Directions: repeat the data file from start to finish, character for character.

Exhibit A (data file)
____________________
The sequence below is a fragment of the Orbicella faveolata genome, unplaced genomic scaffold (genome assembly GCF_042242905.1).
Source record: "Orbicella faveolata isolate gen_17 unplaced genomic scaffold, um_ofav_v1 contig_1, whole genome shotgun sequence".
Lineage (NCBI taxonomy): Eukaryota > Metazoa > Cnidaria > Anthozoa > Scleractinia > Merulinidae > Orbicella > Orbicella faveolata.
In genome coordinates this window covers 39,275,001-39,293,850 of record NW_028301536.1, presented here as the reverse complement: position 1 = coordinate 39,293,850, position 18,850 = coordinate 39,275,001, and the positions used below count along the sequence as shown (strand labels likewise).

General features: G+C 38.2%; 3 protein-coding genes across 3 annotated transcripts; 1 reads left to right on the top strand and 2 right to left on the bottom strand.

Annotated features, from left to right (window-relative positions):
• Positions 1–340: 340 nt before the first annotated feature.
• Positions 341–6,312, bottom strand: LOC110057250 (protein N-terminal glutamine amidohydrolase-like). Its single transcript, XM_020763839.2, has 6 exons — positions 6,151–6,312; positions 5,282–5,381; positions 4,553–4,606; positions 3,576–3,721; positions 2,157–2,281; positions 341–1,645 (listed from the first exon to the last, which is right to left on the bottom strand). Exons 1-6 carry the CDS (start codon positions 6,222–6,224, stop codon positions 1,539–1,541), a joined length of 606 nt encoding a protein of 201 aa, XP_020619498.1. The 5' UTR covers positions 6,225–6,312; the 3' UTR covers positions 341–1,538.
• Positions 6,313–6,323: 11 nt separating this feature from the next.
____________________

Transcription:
The sequence below is a fragment of the Orbicella faveolata genome, unplaced genomic scaffold (genome assembly GCF_042242905.1).
Source record: "Orbicella faveolata isolate gen_17 unplaced genomic scaffold, um_ofav_v1 contig_1, whole genome shotgun sequence".
Lineage (NCBI taxonomy): Eukaryota > Metazoa > Cnidaria > Anthozoa > Scleractinia > Merulinidae > Orbicella > Orbicella faveolata.
In genome coordinates this window covers 39,275,001-39,293,850 of record NW_028301536.1, presented here as the reverse complement: position 1 = coordinate 39,293,850, position 18,850 = coordinate 39,275,001, and the positions used below count along the sequence as shown (strand labels likewise).

General features: G+C 38.2%; 3 protein-coding genes across 3 annotated transcripts; 1 reads left to right on the top strand and 2 right to left on the bottom strand.

Annotated features, from left to right (window-relative positions):
• Positions 1–340: 340 nt before the first annotated feature.
• Positions 341–6,312, bottom strand: LOC110057250 (protein N-terminal glutamine amidohydrolase-like). Its single transcript, XM_020763839.2, has 6 exons — positions 6,151–6,312; positions 5,282–5,381; positions 4,553–4,606; positions 3,576–3,721; positions 2,157–2,281; positions 341–1,645 (listed from the first exon to the last, which is right to left on the bottom strand). Exons 1-6 carry the CDS (start codon positions 6,222–6,224, stop codon positions 1,539–1,541), a joined length of 606 nt encoding a protein of 201 aa, XP_020619498.1. The 5' UTR covers positions 6,225–6,312; the 3' UTR covers positions 341–1,538.
• Positions 6,313–6,323: 11 nt separating this feature from the next.